However, if the hospital has a policy that doesn’t allow videography, you will very likely have to abide by those rules. Still photography is allowed in nearly every birthing facility nowadays, but some of them may request that flash photography be limited. This is a usually a pretty welcomed request by Mom during delivery anyway.
12 Going IV-Free
Hospitals and birthing centers alike will often put saline locks in place for every patient that is delivering at their facility. This happens for a few reasons. First, it is the easiest route of administration for drugs and saline if a laboring mom needs either.
For example, a mother who is nauseated during labor and continues to throw up or experience frequent bowel movements may easily become dehydrated. This is especially true is the facility limits food and beverages like many do.
Administering fluids via an IV is easy and allows the patient to stay hydrated without having to actually digest food — a task that is quite difficult for the contracting mother that is sick to her stomach. The saline lock also makes it easy for IV medications to be delivered during labor. Trying to hold still while a nurse places an IV in your arm or hand as you have contractions is no small task.
Still, an IV during labor can be bothersome to many women. More and more, hospitals and other birthing facilities are being flexible with saline locks and allowing women to forego them.
11 Being Able To Push At Will
If you think there’s nothing harmful about waiting for the doctor to arrive before pushing, just ask a woman who has had nurses forcefully hold her legs together when the baby is descending so that she wouldn’t give birth before the doctor is ready. It opens up a whole new world of pain, and often this situation contributes to severe birth trauma for the mother.
While we have been trained to think we aren’t supposed to push until the doctor says we are at 10 centimeters and fully effaced, the body knows when this happens. Your body knows when it’s time to start birthing. If you feel the urge to push, you might say so and be told it’s not time and to wait. While modern day doctors encourage coached pushing, modern day science still doesn’t.
The fetal ejection reflex is a very real event that occurs within the body if it is relaxed and given the time to. The body will take over and push the baby out with very little effort from Mom. If the mother feels the urge to push, her body is guiding her, which is what nature intended.
Still, doctors and nurses will often tell patients to wait. Coached pushing is more likely to lead to perineal tears and swelling of the cervix which could present the need for vacuum or forceps-assisted deliveries.
10 Refusing To Be Induced
Most women spend their pregnancies hoping they won’t need any kind of intervention at the end. Induction is one of those interventions. Still, elective inductions without a medical reason for inducing aren’t uncommon. Though this trend is on the rise, many women are realizing that inducing without medical cause can be dangerous and often leads to other unnecessary interventions, like C-section.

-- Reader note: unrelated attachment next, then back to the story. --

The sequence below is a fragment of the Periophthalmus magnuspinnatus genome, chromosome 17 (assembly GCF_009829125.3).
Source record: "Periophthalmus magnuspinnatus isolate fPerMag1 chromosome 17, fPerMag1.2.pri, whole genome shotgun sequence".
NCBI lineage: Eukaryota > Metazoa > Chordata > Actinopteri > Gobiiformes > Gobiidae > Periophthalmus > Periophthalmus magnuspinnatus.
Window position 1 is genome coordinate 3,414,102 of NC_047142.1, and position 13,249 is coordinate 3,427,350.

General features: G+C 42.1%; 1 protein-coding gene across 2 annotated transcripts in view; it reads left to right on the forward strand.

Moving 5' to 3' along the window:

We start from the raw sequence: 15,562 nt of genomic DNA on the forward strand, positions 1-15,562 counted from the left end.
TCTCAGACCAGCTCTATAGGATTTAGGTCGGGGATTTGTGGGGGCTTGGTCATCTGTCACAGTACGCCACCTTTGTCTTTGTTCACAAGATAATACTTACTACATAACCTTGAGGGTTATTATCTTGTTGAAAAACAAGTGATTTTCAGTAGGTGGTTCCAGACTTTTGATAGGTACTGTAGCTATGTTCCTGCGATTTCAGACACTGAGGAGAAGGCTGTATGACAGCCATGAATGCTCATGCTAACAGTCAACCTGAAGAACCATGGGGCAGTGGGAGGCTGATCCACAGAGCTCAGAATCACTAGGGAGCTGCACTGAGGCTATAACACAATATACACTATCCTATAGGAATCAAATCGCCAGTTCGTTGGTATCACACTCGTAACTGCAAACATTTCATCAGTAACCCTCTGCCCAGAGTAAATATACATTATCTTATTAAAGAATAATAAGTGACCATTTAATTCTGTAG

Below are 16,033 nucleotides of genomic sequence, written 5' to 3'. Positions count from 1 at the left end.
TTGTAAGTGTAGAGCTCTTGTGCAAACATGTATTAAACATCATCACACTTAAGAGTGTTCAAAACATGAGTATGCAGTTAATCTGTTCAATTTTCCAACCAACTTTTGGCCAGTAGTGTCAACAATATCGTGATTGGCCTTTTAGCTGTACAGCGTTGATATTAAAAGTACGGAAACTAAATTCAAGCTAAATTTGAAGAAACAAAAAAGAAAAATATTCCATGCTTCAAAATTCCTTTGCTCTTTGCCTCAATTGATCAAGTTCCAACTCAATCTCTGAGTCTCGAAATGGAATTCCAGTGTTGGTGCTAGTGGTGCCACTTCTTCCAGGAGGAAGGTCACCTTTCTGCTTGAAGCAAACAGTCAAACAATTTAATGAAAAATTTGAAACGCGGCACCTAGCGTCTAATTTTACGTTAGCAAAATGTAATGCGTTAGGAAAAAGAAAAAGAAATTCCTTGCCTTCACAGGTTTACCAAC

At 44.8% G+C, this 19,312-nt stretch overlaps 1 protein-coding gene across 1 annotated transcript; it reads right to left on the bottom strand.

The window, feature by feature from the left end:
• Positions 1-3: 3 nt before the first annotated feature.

These women are more apt to want to refuse the need for induction. Sometimes, labor might slow or contractions may be inconsistent. In these situations, the doctor might suggest that Pitocin be used to speed things along. This drug is linked to an increased risk of other interventions, though, and is also known to make labor more stressful on both the mom and baby.
Women are often told they’ll need to induce if they don’t go into labor on their own by a certain point in time, too. This is absolutely not true. While there is an increased risk of negative side effects when women stay with child beyond 42 weeks, the risk is very minute. In contrast, the risk of negative side effects stemming from induction are greater.
Many Moms are treated as though they won’t have a choice in the matter and that induction is imminent if they don’t cross the finish line on their own. Guess what? It’s not true. It never was. No one can force you to induce your baby.
9 Opt Out Of Continuous Fetal Monitoring
Another common hospital protocol, continuous fetal monitoring sounds like a good thing. You get to hear the baby’s heartbeat throughout labor and the increased sense of security knowing the baby is handling the contractions okay is nice.
On the flip side, continuous fetal monitoring is often abused by medical staff who make mountains out of molehills when it comes to minor blips on the machine. In addition, it often keeps moms-to-be bedridden, which slows labor and frequently makes it more painful.
Doctors often insist that continuous fetal monitoring be employed throughout labor, and there is absolutely no research that backs this intervention being necessary at all. In fact, many moms-to-be are leaning in favor of lower technological procedures during their pregnancies since the research on ultrasounds and Doppler technologies is so scant.